Kreative Kue 377

Kreative Kue 376 asked for submissions based on this photograph:


John W Howell is a multiple nominated and award-winning author who blogs at Fiction Favorites. Details of John’s books can be found on his Amazon author page

Yes Dear by John W. Howell © 2022

Here comes the wife. I’ve got this snake right where I want him. If I stop playing, he will strike, and I am a dead man.

“Good morning Ravi.”

“Mum hum.”

“Is that all you can say on a glorious day like today?”

“Mum hum.”

“We have some things that you and I need to discuss.”


“Could you put down that silly punji and talk to me?”

“Muff a luffla.”

“I can’t understand you. I think you are playing off key too.”


“Okay if you  are not going to stop, here’s what I have to say. First of all you seem to spend a lot of time here in the marketplace yet I don’t see any mony coming home.”

“Ruggerle rap.”

“That’s not all. We have the need to fix the roof. Where are we going to get the money?”


“My shoes have holes and I can’t even affored the newspaper to fill them.”


“Those paans make my mouth water yet we can’t affored even one.”


“I give up. Either stop this stupid nonsense with the basket and snake or I’ll have to ask my mother to come live with us to help.”

“Eeek. Alright my dear. I’ve stopped playing and soon your troubles will be over.

“You going to get a job?”

“Better. My snake and insurance policy will be all you need.”

“I don’t want that ugly snake.”

“Yes dear.”

Raymond Walker offered this intriguing tale. Raymond is a prolific author whose main web site is at Details of Raymond’s books can be found on his Amazon author page

Nenenutet © 2022 Raymond Walker 

The door banged behind me. Mehmet’s wife looked terrified as I shouted his name again and again until he came scurrying into the room pulling his boots on. “You have to come now, I found something, at the site and you need to see, you need to come now”.

We scurried and pushed our way towards the centre of town, spreading dust, dirt and buzzing flies in our wake. We ignore the stench. Earlier that day we had stopped construction on a new block of lacklustre flats. The digger had lifted pottery sherds and opened a hole that we had not dug. Mehmet and I entered the darkness cursing our luck. Egypt was peppered with burial sites, and you had to report them to the ministry of antiquities which could hold the project up for weeks if someone thought the find of any importance. I knew the regulations all too well as Mehmet had worked with the ministry for years before joining my crew for more money. He was a strange but likeable old fellow, smart and he liked western music. It was strange to watch him at a company function drinking whisky and disco dancing. We needed someone with knowledge, with a bit of savvy and that could translate between the workers and me. He knew every dialect and language needed and was so easy to get on with.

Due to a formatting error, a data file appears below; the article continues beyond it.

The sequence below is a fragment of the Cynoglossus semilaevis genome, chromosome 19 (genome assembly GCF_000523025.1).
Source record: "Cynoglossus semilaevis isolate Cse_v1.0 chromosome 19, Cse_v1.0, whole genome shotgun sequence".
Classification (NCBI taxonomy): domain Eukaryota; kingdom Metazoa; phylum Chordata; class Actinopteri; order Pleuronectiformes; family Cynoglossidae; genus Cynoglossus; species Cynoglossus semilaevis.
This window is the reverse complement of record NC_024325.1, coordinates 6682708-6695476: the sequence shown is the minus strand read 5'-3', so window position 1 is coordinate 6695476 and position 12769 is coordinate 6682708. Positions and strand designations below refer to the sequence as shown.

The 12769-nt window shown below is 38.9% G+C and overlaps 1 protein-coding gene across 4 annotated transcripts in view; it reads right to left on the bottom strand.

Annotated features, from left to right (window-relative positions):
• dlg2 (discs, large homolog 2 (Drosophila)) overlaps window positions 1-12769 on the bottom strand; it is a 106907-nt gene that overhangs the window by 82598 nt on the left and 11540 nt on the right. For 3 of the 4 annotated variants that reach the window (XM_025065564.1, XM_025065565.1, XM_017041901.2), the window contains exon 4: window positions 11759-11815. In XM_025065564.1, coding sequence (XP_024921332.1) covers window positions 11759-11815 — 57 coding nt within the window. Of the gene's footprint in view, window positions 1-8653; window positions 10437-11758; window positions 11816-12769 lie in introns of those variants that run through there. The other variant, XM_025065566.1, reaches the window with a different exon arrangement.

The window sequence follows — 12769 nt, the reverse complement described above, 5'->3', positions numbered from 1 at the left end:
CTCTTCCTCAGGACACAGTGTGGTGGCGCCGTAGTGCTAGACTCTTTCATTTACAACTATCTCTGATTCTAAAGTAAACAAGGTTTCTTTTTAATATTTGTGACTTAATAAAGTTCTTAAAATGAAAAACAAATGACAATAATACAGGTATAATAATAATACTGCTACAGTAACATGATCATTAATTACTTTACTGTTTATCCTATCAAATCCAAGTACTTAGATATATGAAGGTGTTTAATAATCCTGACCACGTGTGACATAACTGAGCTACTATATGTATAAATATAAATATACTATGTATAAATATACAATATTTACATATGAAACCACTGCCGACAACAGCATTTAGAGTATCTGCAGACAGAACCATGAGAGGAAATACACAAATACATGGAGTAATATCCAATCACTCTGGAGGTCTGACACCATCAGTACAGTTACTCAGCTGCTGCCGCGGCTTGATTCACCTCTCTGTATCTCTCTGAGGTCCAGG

Luckily there was nothing there of any note, it was just a dusty hole. No brick works, no treasure, just a little bit of painted pottery and that was everywhere, in every hole even as you dug, it would sift out with the sand. I stuck it in my pocket, a souvenir, as we climbed out and told the driver to continue.

Mehmet, the last to leave that afternoon apart from me, I sent home as the sun reached its height and everything started baking. It was then I felt my pocket twitch and move. I expected it to be a scarab or worse a scorpion, the things got everywhere. I removed my many pocketed fisherman’s waistcoat carefully, I did not want to be stung or bitten by anything and threw it to the ground a little way from me, ready to stamp on it or anything that emerged. I was wearing my heavy, steel reinforced, work boots which would crush anything short of a tiger and I did not think I had a big cat in there.

The waistcoat moved and from the pocket emerged a small cobra. I prepared myself to crush its head but stopped when it started singing. It was not singing in the true sense of the word but rather it emitted a high-pitched sibilance that sounded like music. I stopped and then froze as it started talking. I ran.

Mehmet approached the waistcoat cautiously. “It does not do to be confident of a cobra” he said in heavily accented English. He stepped back as it appeared from beneath the waistcoat and upon seeing us started singing. “Is this normal” I asked Mehmet. He simply shook his head. When it started speaking, he stepped back in horror.

“Are those words or are they just strange sounds” I looked at him and he looked back at me “they sound like words to me” Mehmet almost fell, his legs folding beneath him until he sat cross legged. “They are words but, in a language, long dead in these parts, I know them only because I worked with many of the scholars at the ministry”.